alexa Glucagon therapy for beta-blocker overdose.
Diabetes & Endocrinology

Diabetes & Endocrinology

Endocrinology & Metabolic Syndrome

Author(s): Peterson CD, Leeder JS, Sterner S

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Abstract Two cases of severe beta-blocker overdose are presented that were treated successfully with glucagon therapy. The effects of glucagon in reversing the cardiovascular depression of profound beta-blockade, including its mechanism of action, onset and duration of action, dosage and administration, cost and availability, and side effects are reviewed. Medical complications of beta-blocker overdose include hypotension, bradycardia, heart failure, impaired atrioventricular conduction, bronchospasm and, occasionally, seizures. Atropine and isoproterenol have been inconsistent in reversing the bradycardia and hypotension of beta-blocker overdose. Glucagon increases heart rate and myocardial contractility, and improves atrioventricular conduction. These effects are unchanged by the presence of beta-receptor blocking drugs. This suggests that glucagon's mechanism of action may bypass the beta-adrenergic receptor site. Because it may bypass the beta-receptor site, glucagon can be considered as an alternative therapy for profound beta-blocker intoxications. The doses of glucagon required to reverse severe beta-blockade are 50 micrograms/kg iv loading dose, followed by a continuous infusion of 1-15 mg/h, titrated to patient response. Glucagon-treated patients should be monitored for side effects of nausea, vomiting, hypokalemia, and hyperglycemia. The high cost and limited availability of glucagon may be the only factors precluding its future clinical acceptance.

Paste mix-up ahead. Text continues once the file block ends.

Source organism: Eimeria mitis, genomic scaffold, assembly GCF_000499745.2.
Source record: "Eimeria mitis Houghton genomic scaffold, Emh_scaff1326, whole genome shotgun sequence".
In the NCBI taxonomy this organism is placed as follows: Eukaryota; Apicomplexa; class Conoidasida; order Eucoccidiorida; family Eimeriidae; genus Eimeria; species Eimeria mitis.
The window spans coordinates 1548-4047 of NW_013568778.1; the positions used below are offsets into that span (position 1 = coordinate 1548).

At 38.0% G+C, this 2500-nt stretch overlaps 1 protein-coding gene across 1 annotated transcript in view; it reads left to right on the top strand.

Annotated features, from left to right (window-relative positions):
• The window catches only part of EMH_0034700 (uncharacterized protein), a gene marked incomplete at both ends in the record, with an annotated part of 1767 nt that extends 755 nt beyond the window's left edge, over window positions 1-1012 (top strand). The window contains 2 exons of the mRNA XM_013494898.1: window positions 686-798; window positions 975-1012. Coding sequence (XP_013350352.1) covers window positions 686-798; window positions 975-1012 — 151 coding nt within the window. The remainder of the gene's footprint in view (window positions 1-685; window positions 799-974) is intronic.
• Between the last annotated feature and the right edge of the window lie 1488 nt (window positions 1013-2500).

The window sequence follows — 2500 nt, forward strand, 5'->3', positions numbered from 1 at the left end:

This article was published in Drug Intell Clin Pharm and referenced in Endocrinology & Metabolic Syndrome

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